How To Pare Down Your Set For A Small Audience
In 2021, artists that are accustomed to playing big stages in front of huge crowds are bringing their music to smaller audiences by necessity. Whether you’re playing a modest outdoor show or a small house concert, it’s important to be able to pare down your set for a small, intimate audience. This isn’t a big deal if you’re a solo acoustic artist, but what if you play in a five-piece synth-rock outfit? Bands like this have challenges paring down their sets for small shows, but it can absolutely be done. These tips will help:
Start by navigating limitations
Not all shows are the same, even when it comes to house concerts and backyard shows. To tailor your performance for a small audience, start by assessing your limitations. Is there a sound system available? How large will the audience be, and how loud will you want to be? If there’s a performance area, can it fit your entire band? Once you answer these questions, paring your set down will be a lot easier. If there’s no sound system, for instance, you might not have any other choice than to perform your songs on acoustic guitar, or through amplifiers set quiet enough for the audience to hear your un-mic’d vocals.
Break down your music to its most essential parts
It can be tricky to nail down the core parts of a song when it’s chock full of instruments and production assets. But doing this is often an essential part of paring down a set. Vocals are essential unless your band just plays instrumental music. Add chord progressions to the list of necessities, and keep in mind you might need to pivot from a distorted electric guitar to an acoustic or a piano to pull off a quieter, more intimate set than you’re used to. Other instruments don’t have to be left out of the mix, but they’ll probably have to do some pivoting of their own, like drums being exchanged for a djembe for example. If you’re reading this and saying, hey, every instrument in my band is essential, you’re not wrong. But to successfully pare down your set, consider which parts of your songs will translate the best with the limitations of the show. Some small shows are able to handle bands with no issue. Others need musicians to completely overhaul their songs. For example, if you’re playing in a living room for ten people, drummers should probably save breaking out their ten-piece drum sets for more suitable occasions. Once you highlight the essential parts of your songs, you can focus on making your performance unique and compelling.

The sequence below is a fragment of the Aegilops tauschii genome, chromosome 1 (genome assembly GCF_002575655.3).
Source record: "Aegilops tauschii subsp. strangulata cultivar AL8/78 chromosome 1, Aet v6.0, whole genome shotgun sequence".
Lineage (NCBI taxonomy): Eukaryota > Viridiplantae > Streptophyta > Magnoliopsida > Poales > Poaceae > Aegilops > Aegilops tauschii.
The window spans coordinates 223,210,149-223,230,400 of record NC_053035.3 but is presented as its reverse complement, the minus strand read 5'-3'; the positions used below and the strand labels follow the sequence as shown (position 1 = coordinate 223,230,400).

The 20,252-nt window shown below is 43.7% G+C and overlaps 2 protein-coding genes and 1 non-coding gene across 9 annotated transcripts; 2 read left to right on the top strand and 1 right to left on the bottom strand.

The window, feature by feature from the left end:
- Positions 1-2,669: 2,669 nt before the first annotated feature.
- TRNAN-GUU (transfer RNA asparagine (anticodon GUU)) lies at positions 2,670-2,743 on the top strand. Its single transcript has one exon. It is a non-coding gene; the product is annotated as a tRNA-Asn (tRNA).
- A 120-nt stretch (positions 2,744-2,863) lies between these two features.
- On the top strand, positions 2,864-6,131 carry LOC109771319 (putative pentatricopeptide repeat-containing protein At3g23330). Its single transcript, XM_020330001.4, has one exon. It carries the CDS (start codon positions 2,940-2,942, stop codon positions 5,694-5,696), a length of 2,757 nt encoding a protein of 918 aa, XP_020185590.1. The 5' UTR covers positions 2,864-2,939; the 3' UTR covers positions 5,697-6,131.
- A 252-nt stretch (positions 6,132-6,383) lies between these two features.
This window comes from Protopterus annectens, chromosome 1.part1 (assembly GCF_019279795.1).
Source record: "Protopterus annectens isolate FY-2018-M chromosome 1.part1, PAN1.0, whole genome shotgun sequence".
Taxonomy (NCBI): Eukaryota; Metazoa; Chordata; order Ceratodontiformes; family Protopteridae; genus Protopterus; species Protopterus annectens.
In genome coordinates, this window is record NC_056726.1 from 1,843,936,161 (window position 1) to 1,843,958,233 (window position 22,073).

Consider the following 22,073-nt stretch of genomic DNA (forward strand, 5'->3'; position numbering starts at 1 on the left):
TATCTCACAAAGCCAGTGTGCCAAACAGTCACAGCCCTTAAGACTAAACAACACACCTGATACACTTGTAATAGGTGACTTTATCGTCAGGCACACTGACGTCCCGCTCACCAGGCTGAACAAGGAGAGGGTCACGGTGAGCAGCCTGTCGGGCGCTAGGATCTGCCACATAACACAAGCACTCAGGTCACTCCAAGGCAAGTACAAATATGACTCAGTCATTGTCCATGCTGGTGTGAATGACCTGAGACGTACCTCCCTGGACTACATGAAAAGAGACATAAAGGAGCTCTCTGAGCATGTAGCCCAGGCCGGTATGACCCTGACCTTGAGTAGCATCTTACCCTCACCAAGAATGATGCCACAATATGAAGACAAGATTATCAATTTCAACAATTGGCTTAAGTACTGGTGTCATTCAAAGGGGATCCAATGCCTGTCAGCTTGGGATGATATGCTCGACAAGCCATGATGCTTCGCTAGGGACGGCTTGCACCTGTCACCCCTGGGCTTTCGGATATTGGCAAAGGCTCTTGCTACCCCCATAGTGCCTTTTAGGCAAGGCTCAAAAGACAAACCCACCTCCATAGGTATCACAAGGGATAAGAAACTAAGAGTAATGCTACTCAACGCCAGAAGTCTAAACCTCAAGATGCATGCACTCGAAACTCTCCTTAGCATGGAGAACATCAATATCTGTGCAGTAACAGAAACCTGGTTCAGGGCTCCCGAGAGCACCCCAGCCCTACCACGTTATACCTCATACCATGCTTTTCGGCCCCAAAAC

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After you’ve considered your limitations and broken down your music into its most essential parts, it’s time to select your instrumentation for the performance. If you can involve everyone in your group, do so with the size of the venue and your audience in mind. Instead of electric guitar players bringing in huge pedalboards, sticking to just one or two effects pedals might be a better option. For the smallest shows, some musicians might have to change up their instruments completely or sit out specific songs. The good news is that paring down your set is a great opportunity for creativity and showing audiences a side of your identity they’ve never seen before.
Focus on storytelling and intimacy
Paring down your set isn’t just about the music you perform. When you’re playing in a small space up close in front of an audience, what you do between songs becomes incredibly important. If you’re used to letting the music speak for itself at normal shows, the idea of talking between songs might be intimidating, but it’s an important part of what makes small shows special. Think about sharing what your songs mean, stories from your experiences touring, or simply talking about what’s meaningful to you.
Getting your set ready for smaller formats you’re not used to can be hard work, but they’re special events that audiences remember and seek out. You might be anxiously awaiting the return of conventional venue shows, but it’s worth it to have pared-down sets ready to perform when the occasion arises.
Patrick McGuire is a writer, musician, and human man. He lives nowhere in particular, creates music under the name Straight White Teeth, and has a great affinity for dogs and putting his hands in his pockets.
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